For his day job at Mazda's North American r&d center in Orange County, Coleman leads a 20-member team comprising mainly Japanese engineers on assignment, with about a half-dozen permanent American employees.
Its first job in vehicle development is to make sure basic specifications are suitable for American drivers.
Later, his team refines the feel of U.S.-spec cars by testing them on American roads. Japanese drivers tend to want their steering to feel light and easy, Coleman says, but Americans want a firmer feel. Americans also need a more forgiving suspension because U.S. roads are much rougher than those in Japan.
"We've got really skilled guys in Japan who are making everything happen," but it's useful to have an outside team of U.S. engineers guiding their work, Coleman says. "It's important to keep our calibrated butts out of the process."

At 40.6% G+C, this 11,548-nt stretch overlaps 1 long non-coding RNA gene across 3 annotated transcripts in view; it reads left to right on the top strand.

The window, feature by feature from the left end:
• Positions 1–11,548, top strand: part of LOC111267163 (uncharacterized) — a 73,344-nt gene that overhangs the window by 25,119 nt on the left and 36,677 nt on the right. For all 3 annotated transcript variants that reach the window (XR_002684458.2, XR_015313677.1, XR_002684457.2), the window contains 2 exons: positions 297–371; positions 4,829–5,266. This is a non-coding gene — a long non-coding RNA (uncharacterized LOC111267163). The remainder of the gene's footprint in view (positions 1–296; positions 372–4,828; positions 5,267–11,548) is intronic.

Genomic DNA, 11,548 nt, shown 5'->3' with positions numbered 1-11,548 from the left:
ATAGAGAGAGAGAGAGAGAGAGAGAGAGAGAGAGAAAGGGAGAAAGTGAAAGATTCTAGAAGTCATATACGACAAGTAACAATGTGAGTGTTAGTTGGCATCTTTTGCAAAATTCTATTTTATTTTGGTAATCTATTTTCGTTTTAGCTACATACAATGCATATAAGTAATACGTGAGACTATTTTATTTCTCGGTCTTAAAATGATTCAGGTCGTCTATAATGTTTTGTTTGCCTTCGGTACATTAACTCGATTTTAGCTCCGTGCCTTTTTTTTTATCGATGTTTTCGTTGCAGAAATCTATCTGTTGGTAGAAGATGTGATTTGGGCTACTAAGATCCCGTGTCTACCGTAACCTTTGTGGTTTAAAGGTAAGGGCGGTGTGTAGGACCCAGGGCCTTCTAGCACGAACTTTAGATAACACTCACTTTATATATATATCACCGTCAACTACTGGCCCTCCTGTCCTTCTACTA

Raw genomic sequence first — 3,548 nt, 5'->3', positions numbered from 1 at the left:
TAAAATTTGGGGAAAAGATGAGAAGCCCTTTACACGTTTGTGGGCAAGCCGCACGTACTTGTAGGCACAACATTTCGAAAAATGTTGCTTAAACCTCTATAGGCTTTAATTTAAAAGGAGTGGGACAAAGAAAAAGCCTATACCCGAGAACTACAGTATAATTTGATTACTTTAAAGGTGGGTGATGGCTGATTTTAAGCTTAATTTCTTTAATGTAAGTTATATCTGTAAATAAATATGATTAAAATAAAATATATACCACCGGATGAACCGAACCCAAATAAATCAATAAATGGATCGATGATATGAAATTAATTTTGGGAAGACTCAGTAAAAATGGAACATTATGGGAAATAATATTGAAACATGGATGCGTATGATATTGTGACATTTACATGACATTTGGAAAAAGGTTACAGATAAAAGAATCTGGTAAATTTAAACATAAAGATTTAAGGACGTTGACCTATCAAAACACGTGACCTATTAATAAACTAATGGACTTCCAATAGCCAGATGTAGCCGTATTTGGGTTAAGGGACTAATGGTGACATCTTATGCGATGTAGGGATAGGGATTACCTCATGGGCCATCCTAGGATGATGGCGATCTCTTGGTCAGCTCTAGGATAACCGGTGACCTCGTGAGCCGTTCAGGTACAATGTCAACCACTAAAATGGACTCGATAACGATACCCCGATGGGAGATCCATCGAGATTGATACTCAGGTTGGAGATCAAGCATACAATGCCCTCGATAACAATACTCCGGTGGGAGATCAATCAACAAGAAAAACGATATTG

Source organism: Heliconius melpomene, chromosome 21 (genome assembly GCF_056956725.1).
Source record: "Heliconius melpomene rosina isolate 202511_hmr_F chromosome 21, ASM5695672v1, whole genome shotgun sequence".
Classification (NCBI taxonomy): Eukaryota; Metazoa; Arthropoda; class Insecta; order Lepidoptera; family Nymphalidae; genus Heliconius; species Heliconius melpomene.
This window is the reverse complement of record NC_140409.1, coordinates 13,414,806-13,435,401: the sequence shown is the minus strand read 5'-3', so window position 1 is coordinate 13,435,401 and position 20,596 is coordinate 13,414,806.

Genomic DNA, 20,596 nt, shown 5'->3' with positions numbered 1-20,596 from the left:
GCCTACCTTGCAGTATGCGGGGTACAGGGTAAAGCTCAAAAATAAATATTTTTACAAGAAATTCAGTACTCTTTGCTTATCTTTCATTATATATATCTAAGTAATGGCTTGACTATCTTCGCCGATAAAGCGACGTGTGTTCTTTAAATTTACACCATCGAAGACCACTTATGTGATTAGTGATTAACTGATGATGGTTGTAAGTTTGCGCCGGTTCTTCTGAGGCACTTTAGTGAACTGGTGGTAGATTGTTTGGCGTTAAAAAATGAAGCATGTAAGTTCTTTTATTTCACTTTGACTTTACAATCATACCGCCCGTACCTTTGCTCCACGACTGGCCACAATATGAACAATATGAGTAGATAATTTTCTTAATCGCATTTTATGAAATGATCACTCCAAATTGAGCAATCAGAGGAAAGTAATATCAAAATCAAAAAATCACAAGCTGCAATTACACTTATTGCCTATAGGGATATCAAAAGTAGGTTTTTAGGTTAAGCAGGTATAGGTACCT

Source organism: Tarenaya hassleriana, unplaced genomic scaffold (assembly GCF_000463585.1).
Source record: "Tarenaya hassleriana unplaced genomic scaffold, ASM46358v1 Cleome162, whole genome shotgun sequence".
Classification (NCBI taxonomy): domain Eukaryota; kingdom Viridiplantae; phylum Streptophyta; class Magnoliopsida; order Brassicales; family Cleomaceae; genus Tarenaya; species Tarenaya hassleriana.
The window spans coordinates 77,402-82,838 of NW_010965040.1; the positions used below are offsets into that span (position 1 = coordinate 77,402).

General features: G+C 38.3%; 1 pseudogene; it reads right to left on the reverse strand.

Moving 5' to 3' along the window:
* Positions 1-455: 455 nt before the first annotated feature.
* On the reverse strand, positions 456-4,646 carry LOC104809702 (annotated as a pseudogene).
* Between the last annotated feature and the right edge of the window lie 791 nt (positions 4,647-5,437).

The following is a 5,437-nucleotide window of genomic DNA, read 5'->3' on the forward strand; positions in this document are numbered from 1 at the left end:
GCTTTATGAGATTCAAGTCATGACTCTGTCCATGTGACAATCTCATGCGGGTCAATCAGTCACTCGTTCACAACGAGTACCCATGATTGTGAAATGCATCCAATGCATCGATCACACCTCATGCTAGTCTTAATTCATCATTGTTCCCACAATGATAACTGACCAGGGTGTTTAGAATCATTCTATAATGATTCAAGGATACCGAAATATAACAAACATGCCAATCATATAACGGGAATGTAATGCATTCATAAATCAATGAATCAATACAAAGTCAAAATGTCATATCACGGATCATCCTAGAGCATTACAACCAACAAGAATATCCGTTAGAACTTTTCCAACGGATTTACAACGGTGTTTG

Mazda's priority for the MX-5 was to make it friendly to everyone from novices to experts. Instead of tuning it to stay flat through corners, Mazda tuned the steering and suspension to roll in a controlled manner, intuitively communicating the car's limits.
Engineers tuned the suspension to be cushy.
A stiff suspension is enjoyable on the track and on well-maintained roads, but it can be punishing in real-world conditions.
"I like to say, 'The good roads are always bad roads,'" Coleman says. "Our suspensions have to be soft enough to handle well on a bumpy back road, because those are the roads where you're actually going to have fun."